Vincent Barletta

I’ve had this link sitting in my browser bookmarks for almost three years now. Sometimes, when I really need get work done or just feel somehow more linked to my surroundings while remaining open to improvisation (my own and others), I click on it, scroll down to the video, and hit play.

The mix of American jazz composer Terry Riley’s “In C,” which is something like the Gospel of John in the minimalist canon, with Africa Express doing what they continually do with so much thought and care is almost overwhelming. Except, of course, that it’s always wholly accessible — a “Fanfare for the Common Man” that Copland could never have imagined, as linked as it is to the Global South and notions of rhythm and sound that resist classical structure and hierarchical thinking. If we could imagine the end of capitalism, it would sound much like this.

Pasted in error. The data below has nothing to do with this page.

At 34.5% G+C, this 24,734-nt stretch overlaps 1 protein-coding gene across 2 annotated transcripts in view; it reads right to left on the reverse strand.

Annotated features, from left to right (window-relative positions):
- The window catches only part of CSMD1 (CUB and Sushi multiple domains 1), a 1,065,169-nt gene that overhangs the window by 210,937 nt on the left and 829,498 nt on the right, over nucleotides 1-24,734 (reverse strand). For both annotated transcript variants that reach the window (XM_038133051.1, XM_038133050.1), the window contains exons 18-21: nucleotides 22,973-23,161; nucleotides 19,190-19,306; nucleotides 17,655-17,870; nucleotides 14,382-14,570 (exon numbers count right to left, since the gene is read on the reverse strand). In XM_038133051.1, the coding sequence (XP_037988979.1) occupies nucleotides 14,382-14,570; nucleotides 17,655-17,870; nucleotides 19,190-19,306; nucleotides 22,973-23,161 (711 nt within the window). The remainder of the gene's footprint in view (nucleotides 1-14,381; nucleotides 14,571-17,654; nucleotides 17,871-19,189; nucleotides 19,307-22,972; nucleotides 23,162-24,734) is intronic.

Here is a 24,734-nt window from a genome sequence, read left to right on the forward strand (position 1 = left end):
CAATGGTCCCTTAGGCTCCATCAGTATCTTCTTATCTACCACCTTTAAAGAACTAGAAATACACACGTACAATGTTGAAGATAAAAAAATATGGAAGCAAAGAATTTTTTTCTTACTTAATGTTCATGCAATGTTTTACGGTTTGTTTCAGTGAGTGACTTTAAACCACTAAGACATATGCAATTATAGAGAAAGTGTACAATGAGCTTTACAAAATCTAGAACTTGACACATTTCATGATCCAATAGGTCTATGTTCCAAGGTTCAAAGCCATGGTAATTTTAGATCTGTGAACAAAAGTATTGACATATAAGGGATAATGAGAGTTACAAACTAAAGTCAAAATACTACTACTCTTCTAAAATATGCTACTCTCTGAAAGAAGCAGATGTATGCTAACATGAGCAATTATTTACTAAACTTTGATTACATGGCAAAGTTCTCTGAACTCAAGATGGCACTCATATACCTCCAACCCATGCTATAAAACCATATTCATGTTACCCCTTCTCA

On a more basic level, it’s the music I wish the networks would use to present their OLympic coverage. That they tend to stick with the Copland is not so much a pity as it is a missed opportunity to engage their audience in something that is, in the end, much bigger than the Olympics themselves. Don’t believe me? Play the audio very loud and pick up any instrument (an empty bottle will do). Listen for a bit and wait for an opening. A place to add your voice. Then play.

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